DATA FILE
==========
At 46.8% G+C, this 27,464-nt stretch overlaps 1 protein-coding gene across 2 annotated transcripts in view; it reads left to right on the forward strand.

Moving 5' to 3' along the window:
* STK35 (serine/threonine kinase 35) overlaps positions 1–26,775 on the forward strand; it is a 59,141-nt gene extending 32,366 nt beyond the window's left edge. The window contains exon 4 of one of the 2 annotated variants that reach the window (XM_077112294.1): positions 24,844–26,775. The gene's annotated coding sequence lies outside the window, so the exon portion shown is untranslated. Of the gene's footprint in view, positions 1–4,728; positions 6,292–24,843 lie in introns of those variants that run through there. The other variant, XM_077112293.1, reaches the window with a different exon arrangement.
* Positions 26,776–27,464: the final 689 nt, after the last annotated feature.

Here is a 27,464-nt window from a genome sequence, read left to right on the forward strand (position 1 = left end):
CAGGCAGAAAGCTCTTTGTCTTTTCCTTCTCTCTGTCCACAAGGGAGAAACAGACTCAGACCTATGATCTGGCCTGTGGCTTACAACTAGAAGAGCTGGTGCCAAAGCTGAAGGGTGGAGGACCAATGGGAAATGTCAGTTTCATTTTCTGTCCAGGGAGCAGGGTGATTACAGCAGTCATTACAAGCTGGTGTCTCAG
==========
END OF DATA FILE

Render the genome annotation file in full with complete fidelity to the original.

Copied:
At 46.8% G+C, this 27,464-nt stretch overlaps 1 protein-coding gene across 2 annotated transcripts in view; it reads left to right on the forward strand.

Moving 5' to 3' along the window:
* STK35 (serine/threonine kinase 35) overlaps positions 1–26,775 on the forward strand; it is a 59,141-nt gene extending 32,366 nt beyond the window's left edge. The window contains exon 4 of one of the 2 annotated variants that reach the window (XM_077112294.1): positions 24,844–26,775. The gene's annotated coding sequence lies outside the window, so the exon portion shown is untranslated. Of the gene's footprint in view, positions 1–4,728; positions 6,292–24,843 lie in introns of those variants that run through there. The other variant, XM_077112293.1, reaches the window with a different exon arrangement.
* Positions 26,776–27,464: the final 689 nt, after the last annotated feature.

Here is a 27,464-nt window from a genome sequence, read left to right on the forward strand (position 1 = left end):
CAGGCAGAAAGCTCTTTGTCTTTTCCTTCTCTCTGTCCACAAGGGAGAAACAGACTCAGACCTATGATCTGGCCTGTGGCTTACAACTAGAAGAGCTGGTGCCAAAGCTGAAGGGTGGAGGACCAATGGGAAATGTCAGTTTCATTTTCTGTCCAGGGAGCAGGGTGATTACAGCAGTCATTACAAGCTGGTGTCTCAG